Another White Apartheid Budget Set To Pass In Pennsylvania

Despite passage of the May 18, 2021 Constitutional Amendment on Equality of Rights, White Apartheid Power still rules in Pennsylvania.
Originally sold and branded as a policy known as “Hold-Harmless” this apartheid policy has single-handedly kept Basic Education funding in white school districts while blocking and delaying full funding to non-white school districts for 29-years!
At $6.1 Billion, Basic Education is the largest funding allocation in the State’s General Fund Budget. Act 35 of 2016, established the Basic Education Funding Formula Law. To date, this law has been blatantly disregarded.

Apartheid Funding: For 29-Years Pennsylvania has upheld a school funding regime nothing short of apartheid to keep funding, “as-is” despite dynamic changes in population, demographics, poverty, property values, and wealth.
Apartheid is a policy or system of segregation or discrimination on grounds of race.
Pennsylvania law allows for punitive damages in cases where the defendant’s acts are willful, malicious, showcase a wanton disregard for others’ safety, or have an evil motive. 
Now, despite the largest funding surpluses in the history of the Commonwealth, White Power rule in Pennsylvania continues to block implementation of Act 35 of 2016, the Basic Education Funding formula Law.
The Equality of Rights Constitutional Amendment
 The Equity First Plan for Basic Education MAY 18th PASSAGE OF CONSTITUTIONAL AMENDMENT ON EQUALITY OF RIGHTS REQUIRES FULL IMPLEMENTATION OF ACT 35 of 2016, THE BASIC EDUCATION FUNDING FORMULA LAW Equality of rights under the law shall not be denied or abridgedin the Commonwealth of Pennsylvania because of the race or ethnicity of the individual.  (Harrisburg, Pennsylvania)- On May 18, 2021, by a 72% margin exceeding 1 million votes, Pennsylvania voters adopted a constitutional amendment on equality of rights under the law. In relevant part, the constitutional amendment states: Equality of rights under the law shall not be denied or abridged in the Commonwealth of Pennsylvania because of the race or ethnicity of the individual.  Therefore, Pennsylvania no longer purposely short-change 800,000 students and hundreds of thousands of taxpayers in the 144 school districts not receiving their baseline funding from Act 35 of 2016, Pennsylvania’s Basic Education Funding law.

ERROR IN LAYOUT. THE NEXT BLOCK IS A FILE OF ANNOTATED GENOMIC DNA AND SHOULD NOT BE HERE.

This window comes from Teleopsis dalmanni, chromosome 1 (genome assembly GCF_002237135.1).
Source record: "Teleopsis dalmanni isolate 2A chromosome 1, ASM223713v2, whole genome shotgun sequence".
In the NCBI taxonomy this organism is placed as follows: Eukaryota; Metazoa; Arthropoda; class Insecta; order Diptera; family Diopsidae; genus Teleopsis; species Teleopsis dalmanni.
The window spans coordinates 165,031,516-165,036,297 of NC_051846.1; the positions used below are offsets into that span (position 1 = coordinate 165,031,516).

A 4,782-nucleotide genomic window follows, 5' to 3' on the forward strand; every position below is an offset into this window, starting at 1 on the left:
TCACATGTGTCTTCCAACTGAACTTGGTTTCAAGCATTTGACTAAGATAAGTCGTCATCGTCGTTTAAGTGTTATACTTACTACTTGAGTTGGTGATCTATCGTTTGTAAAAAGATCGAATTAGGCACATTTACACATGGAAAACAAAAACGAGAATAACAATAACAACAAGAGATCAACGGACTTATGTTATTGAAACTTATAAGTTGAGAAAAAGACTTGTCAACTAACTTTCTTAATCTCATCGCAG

The Equity First Plan for Basic Education to constitutionally fix equality of rights and related matters: 
1.      Establish the Baseline: Distribute $1.22 Billion to the 144 school districts receiving $1.22 Billion less than their annual baseline for Basic Education funding.
2.     Fund This Year: Distribute $407 Million to all 500 school districts through the Basic Education Funding Formula Law so every school district is fully funded under the FY2021-2022 formula.